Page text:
Project: Harriet House / Modest Cottage Renovation + Addition
Architects: Bligh Graham Architects
Design Team: Chris Bligh, Sonia Graham, Heidi Nielsen, Daniel Hall Engineering: AD Structure
Interior Stylist: Caro Toledo
Landscape: Steven Clegg
Builder: JSC Prestige Homes
Location: Brisbane, Australia
Existing Area 115.0 m2 / Added Area 95.0 m2
Project Year 2017
Photographer: Christopher Frederick Jones
This playful renovation dramatically transforms a modest cottage into a flexible family home, with the lower kids level also configured as a self-contained flat.
Conceptually this project both reconciles and celebrates the found condition of the modest cottage/site/street/suburb. Conceived of as ‘PetArchitecture’, it acts at multiple scales within the constraints of a minimal footprint and rear siting. At the scale of the suburb it speaks to the eclectic and fun nature of the ‘West End’ that the clients are ontologically living within – simultaneously quirky, humble, bold, green (and on the left side of the house!).
The dialogue with the street is one of engagement not dominance – the life of the house is visible through large street facing windows. The towers open undercroft enables views past the shaded play space to the rear yard. At the scale of the house the tower piece contains multiple realms within the one form. At ground level a moody rich garden room opens up to a lushly planted rear yard. A distinct space that celebrates difference to the original cottage. At the main house level the tower shapes a high ceilinged living volume that interlocks with the cottage and has a dialogue with the its materiality – vj-lining to a datum then square set plasterboard to the vaulting walls and ceiling above. So within the singular form of the tower a vertical journey is created from shadow/minimal enclosure to light filled room and sky window.
Semantically the tower also talks of the ‘back-to-front’ planning with the ‘public’ internal and external rooms at the rear and the private bedroom spaces of the original cottage at the front. This also dovetails with the generous path to the double height garden court it frames, which in itself has a ‘public’ theatrical feel to it – a place for parties, weddings and fire circles – spilling to the street. Further the engagement with the street works supports the planned ability for the downstairs rooms to be partitioned off as a self-contained flat accessed from under the tower. In this scenario the undercroft becomes the flats external space. Multiple living spaces in urban form.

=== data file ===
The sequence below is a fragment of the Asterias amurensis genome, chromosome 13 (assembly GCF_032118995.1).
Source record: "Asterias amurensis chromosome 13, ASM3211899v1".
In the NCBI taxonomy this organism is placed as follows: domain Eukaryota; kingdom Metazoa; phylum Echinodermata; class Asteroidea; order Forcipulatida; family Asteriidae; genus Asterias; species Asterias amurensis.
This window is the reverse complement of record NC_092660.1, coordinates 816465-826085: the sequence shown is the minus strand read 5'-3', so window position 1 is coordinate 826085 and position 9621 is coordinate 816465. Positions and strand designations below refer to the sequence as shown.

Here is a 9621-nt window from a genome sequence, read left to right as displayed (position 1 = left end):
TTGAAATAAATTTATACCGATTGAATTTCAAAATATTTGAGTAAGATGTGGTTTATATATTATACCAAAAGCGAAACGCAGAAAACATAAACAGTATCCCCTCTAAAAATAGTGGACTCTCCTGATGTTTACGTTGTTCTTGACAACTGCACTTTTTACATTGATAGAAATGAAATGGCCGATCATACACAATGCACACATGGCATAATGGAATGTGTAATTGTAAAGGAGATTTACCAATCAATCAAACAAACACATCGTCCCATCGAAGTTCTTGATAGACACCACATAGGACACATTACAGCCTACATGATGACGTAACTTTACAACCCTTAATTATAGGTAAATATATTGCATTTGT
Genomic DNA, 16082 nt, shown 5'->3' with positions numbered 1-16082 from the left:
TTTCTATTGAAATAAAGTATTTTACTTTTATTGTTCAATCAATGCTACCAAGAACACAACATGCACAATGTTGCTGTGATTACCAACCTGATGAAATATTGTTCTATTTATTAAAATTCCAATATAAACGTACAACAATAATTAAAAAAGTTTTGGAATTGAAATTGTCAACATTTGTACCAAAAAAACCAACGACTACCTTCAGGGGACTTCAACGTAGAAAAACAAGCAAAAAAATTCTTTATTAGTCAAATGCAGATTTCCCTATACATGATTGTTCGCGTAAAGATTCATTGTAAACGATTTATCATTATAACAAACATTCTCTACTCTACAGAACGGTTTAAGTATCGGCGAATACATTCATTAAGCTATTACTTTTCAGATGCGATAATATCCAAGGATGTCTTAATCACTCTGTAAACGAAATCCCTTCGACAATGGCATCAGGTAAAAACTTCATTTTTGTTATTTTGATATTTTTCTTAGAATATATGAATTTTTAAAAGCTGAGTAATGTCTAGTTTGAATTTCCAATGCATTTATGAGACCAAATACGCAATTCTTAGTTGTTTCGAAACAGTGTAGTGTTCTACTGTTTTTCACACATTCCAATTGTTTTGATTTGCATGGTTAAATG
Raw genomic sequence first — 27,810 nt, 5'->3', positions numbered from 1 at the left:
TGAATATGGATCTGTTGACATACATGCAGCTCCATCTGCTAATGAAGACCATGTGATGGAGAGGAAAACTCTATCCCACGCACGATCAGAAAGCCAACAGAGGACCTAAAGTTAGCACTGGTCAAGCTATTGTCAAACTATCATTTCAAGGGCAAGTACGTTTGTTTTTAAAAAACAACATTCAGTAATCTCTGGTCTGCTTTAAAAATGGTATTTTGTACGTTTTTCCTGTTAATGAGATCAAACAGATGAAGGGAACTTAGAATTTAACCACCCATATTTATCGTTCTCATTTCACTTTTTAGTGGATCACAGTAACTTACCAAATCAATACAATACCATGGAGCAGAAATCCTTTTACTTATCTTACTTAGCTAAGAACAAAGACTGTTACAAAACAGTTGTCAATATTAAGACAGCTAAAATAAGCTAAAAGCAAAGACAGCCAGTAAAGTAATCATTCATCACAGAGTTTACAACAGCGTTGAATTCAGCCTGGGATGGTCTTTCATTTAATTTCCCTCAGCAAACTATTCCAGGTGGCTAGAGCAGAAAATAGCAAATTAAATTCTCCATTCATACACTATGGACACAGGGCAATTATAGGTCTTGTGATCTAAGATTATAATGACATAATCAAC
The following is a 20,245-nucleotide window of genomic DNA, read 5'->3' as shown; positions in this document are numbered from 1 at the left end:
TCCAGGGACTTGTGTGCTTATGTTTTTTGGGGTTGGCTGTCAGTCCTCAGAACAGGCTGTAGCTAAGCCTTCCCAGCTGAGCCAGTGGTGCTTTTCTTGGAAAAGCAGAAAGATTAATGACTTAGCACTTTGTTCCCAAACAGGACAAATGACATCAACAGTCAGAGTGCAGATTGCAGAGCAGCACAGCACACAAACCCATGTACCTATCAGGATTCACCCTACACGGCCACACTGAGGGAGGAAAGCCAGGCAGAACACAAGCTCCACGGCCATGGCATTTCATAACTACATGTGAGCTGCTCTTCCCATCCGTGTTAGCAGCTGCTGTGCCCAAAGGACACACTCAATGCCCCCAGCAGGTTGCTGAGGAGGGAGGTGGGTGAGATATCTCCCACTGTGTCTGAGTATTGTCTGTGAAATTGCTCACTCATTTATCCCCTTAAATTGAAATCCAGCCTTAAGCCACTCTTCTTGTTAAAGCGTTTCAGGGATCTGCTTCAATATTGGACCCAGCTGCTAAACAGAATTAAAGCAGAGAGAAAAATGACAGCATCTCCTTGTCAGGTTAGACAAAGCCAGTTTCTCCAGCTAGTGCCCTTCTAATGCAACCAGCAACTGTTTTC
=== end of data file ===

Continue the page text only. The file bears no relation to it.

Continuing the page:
The compact ‘Pet’ form also has the benefit of minimising new built fabric and maximising space for the garden setting. The strategy for the garden structures are to again achieve multiple outcomes through an economy of means. Privacy from the overlooking house behind, a place for gathering, a place for sitting, access to northern winter light, and the required overland flow path through the back yard.
The minimal new footprint also means reduced cost. The value for money that the additions and renovations achieved was significant. This was assisted by accepting that the majority of the built in under area was prosaic and simple yet hung of one special room. Additionally, changes to the existing main house level were kept to a minimum.
The pragmatics of sustainability are embedded within the diagram and fabric. North orientated living spaces / thin rooms with generous openings for excellent passive ventilation / appropriately shaded and protected openings/ shaded external spaces / space for productive garden and chickens / minimal and durable new built fabric.